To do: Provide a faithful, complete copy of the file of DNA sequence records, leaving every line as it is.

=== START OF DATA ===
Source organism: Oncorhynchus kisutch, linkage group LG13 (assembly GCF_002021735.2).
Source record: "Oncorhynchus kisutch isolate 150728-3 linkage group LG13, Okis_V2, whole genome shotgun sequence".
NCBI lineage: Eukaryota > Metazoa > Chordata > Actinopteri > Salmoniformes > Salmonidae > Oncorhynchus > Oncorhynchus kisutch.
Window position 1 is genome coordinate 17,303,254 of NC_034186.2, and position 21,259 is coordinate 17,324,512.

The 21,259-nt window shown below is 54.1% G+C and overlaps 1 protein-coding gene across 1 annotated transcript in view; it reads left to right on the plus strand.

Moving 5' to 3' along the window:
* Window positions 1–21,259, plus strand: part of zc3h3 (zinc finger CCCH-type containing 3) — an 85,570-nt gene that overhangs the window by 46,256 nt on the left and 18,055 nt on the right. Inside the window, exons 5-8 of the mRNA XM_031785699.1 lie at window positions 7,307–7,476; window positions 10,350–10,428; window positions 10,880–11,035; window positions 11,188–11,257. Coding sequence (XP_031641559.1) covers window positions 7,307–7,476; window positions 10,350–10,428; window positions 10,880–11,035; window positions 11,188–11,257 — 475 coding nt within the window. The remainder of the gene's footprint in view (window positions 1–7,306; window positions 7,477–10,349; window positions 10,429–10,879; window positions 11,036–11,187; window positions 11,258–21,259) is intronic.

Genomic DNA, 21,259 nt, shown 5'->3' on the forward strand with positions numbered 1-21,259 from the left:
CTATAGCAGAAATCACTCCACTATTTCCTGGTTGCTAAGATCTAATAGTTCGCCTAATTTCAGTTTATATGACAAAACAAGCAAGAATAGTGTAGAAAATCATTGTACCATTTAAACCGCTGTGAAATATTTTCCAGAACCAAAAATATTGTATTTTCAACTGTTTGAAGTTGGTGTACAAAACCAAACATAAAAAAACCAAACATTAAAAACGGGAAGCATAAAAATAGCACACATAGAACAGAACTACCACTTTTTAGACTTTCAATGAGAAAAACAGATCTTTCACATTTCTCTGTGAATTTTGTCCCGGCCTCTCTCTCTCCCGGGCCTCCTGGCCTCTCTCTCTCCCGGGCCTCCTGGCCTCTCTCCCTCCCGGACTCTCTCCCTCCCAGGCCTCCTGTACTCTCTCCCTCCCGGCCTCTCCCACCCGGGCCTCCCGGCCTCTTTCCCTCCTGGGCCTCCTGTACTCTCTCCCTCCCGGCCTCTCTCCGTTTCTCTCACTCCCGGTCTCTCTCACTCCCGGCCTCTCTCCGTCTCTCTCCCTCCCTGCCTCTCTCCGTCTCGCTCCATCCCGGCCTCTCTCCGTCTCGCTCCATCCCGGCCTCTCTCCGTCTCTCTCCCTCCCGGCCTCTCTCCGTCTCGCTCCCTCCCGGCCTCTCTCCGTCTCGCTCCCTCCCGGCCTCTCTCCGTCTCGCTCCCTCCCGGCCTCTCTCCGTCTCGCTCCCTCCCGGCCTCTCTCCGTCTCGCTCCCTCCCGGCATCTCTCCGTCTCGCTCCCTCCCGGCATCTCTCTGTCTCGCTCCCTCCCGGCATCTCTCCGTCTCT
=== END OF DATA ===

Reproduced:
Source organism: Oncorhynchus kisutch, linkage group LG13 (assembly GCF_002021735.2).
Source record: "Oncorhynchus kisutch isolate 150728-3 linkage group LG13, Okis_V2, whole genome shotgun sequence".
NCBI lineage: Eukaryota > Metazoa > Chordata > Actinopteri > Salmoniformes > Salmonidae > Oncorhynchus > Oncorhynchus kisutch.
Window position 1 is genome coordinate 17,303,254 of NC_034186.2, and position 21,259 is coordinate 17,324,512.

The 21,259-nt window shown below is 54.1% G+C and overlaps 1 protein-coding gene across 1 annotated transcript in view; it reads left to right on the plus strand.

Moving 5' to 3' along the window:
* Window positions 1–21,259, plus strand: part of zc3h3 (zinc finger CCCH-type containing 3) — an 85,570-nt gene that overhangs the window by 46,256 nt on the left and 18,055 nt on the right. Inside the window, exons 5-8 of the mRNA XM_031785699.1 lie at window positions 7,307–7,476; window positions 10,350–10,428; window positions 10,880–11,035; window positions 11,188–11,257. Coding sequence (XP_031641559.1) covers window positions 7,307–7,476; window positions 10,350–10,428; window positions 10,880–11,035; window positions 11,188–11,257 — 475 coding nt within the window. The remainder of the gene's footprint in view (window positions 1–7,306; window positions 7,477–10,349; window positions 10,429–10,879; window positions 11,036–11,187; window positions 11,258–21,259) is intronic.

Genomic DNA, 21,259 nt, shown 5'->3' on the forward strand with positions numbered 1-21,259 from the left:
CTATAGCAGAAATCACTCCACTATTTCCTGGTTGCTAAGATCTAATAGTTCGCCTAATTTCAGTTTATATGACAAAACAAGCAAGAATAGTGTAGAAAATCATTGTACCATTTAAACCGCTGTGAAATATTTTCCAGAACCAAAAATATTGTATTTTCAACTGTTTGAAGTTGGTGTACAAAACCAAACATAAAAAAACCAAACATTAAAAACGGGAAGCATAAAAATAGCACACATAGAACAGAACTACCACTTTTTAGACTTTCAATGAGAAAAACAGATCTTTCACATTTCTCTGTGAATTTTGTCCCGGCCTCTCTCTCTCCCGGGCCTCCTGGCCTCTCTCTCTCCCGGGCCTCCTGGCCTCTCTCCCTCCCGGACTCTCTCCCTCCCAGGCCTCCTGTACTCTCTCCCTCCCGGCCTCTCCCACCCGGGCCTCCCGGCCTCTTTCCCTCCTGGGCCTCCTGTACTCTCTCCCTCCCGGCCTCTCTCCGTTTCTCTCACTCCCGGTCTCTCTCACTCCCGGCCTCTCTCCGTCTCTCTCCCTCCCTGCCTCTCTCCGTCTCGCTCCATCCCGGCCTCTCTCCGTCTCGCTCCATCCCGGCCTCTCTCCGTCTCTCTCCCTCCCGGCCTCTCTCCGTCTCGCTCCCTCCCGGCCTCTCTCCGTCTCGCTCCCTCCCGGCCTCTCTCCGTCTCGCTCCCTCCCGGCCTCTCTCCGTCTCGCTCCCTCCCGGCCTCTCTCCGTCTCGCTCCCTCCCGGCATCTCTCCGTCTCGCTCCCTCCCGGCATCTCTCTGTCTCGCTCCCTCCCGGCATCTCTCCGTCTCT